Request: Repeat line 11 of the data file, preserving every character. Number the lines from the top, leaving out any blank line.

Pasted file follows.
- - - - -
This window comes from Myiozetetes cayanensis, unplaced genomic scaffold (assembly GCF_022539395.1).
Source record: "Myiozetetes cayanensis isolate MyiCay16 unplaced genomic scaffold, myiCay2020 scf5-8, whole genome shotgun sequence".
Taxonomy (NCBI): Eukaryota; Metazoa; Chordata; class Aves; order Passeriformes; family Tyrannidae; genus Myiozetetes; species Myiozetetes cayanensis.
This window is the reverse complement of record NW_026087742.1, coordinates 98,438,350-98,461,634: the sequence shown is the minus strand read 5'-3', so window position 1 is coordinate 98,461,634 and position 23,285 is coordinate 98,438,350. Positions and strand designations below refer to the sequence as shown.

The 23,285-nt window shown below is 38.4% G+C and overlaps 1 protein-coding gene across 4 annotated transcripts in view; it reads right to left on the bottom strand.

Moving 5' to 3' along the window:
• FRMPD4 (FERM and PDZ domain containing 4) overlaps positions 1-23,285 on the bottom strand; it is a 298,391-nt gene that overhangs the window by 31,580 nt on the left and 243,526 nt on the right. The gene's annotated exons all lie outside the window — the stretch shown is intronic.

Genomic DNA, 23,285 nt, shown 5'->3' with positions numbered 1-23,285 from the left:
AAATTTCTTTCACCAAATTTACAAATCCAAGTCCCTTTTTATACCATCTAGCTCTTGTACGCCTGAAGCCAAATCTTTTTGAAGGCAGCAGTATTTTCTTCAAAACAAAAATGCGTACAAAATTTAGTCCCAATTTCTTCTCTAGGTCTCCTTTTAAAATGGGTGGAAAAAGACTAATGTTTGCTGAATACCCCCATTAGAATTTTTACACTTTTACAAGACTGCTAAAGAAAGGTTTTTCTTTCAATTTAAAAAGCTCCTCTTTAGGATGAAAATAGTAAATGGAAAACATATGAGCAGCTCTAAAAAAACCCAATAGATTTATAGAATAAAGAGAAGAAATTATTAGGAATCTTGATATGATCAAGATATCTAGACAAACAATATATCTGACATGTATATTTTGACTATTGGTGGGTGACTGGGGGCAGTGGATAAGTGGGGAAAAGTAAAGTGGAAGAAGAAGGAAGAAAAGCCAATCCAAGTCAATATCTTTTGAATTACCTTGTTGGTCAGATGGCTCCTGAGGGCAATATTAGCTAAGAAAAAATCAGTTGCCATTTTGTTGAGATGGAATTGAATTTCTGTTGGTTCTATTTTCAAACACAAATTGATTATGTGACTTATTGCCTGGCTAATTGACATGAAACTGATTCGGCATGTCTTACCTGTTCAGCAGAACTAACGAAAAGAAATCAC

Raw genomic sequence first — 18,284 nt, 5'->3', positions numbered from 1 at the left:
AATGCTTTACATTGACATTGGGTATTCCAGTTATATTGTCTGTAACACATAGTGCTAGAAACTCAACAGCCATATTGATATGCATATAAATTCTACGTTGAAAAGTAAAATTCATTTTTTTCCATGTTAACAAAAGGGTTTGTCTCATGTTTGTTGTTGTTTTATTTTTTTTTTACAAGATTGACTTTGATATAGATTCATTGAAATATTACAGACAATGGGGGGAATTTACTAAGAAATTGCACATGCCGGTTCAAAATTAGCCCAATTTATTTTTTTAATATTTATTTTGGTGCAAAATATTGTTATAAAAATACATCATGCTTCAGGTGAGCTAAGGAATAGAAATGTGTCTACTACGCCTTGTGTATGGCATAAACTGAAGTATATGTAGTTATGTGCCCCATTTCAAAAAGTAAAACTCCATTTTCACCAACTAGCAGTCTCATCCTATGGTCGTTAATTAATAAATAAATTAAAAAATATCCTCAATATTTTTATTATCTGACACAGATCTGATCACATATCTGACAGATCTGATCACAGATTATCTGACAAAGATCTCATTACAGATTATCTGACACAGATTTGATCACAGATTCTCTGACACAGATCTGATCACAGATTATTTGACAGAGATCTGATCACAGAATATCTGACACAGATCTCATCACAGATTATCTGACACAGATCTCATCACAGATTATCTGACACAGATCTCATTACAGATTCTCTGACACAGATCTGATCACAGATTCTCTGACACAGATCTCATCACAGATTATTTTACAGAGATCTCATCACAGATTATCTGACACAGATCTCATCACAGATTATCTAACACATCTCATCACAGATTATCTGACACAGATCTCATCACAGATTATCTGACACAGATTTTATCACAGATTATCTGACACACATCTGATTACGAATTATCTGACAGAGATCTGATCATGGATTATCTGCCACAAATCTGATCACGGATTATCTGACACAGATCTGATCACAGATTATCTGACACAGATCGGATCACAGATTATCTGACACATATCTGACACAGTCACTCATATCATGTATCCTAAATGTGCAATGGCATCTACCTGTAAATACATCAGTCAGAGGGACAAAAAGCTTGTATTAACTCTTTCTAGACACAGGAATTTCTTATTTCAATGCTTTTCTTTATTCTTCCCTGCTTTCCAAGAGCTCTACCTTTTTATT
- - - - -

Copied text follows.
AATGCTTTACATTGACATTGGGTATTCCAGTTATATTGTCTGTAACACATAGTGCTAGAAACTCAACAGCCATATTGATATGCATATAAATTCTACGTTGAAAAGTAAAATTCATTTTTTTCCATGTTAACAAAAGGGTTTGTCTCATGTTTGTTGTTGTTTTATTTTTTTTTTACAAGATTGACTTTGATATAGATTCATTGAAATATTACAGACAATGGGGGGAATTTACTAAGAAATTGCACATGCCGGTTCAAAATTAGCCCAATTTATTTTTTTAATATTTATTTTGGTGCAAAATATTGTTATAAAAATACATCATGCTTCAGGTGAGCTAAGGAATAGAAATGTGTCTACTACGCCTTGTGTATGGCATAAACTGAAGTATATGTAGTTATGTGCCCCATTTCAAAAAGTAAAACTCCATTTTCACCAACTAGCAGTCTCATCCTATGGTCGTTAATTAATAAATAAATTAAAAAATATCCTCAATATTTTTATTATCTGACACAGATCTGATCACATATCTGACAGATCTGATCACAGATTATCTGACAAAGATCTCATTACAGATTATCTGACACAGATTTGATCACAGATTCTCTGACACAGATCTGATCACAGATTATTTGACAGAGATCTGATCACAGAATATCTGACACAGATCTCATCACAGATTATCTGACACAGATCTCATCACAGATTATCTGACACAGATCTCATTACAGATTCTCTGACACAGATCTGATCACAGATTCTCTGACACAGATCTCATCACAGATTATTTTACAGAGATCTCATCACAGATTATCTGACACAGATCTCATCACAGATTATCTAACACATCTCATCACAGATTATCTGACACAGATCTCATCACAGATTATCTGACACAGATTTTATCACAGATTATCTGACACACATCTGATTACGAATTATCTGACAGAGATCTGATCATGGATTATCTGCCACAAATCTGATCACGGATTATCTGACACAGATCTGATCACAGATTATCTGACACAGATCGGATCACAGATTATCTGACACATATCTGACACAGTCACTCATATCATGTATCCTAAATGTGCAATGGCATCTACCTGTAAATACATCAGTCAGAGGGACAAAAAGCTTGTATTAACTCTTTCTAGACACAGGAATTTCTTATTTCAATGCTTTTCTTTATTCTTCCCTGCTTTCCAAGAGCTCTACCTTTTTATT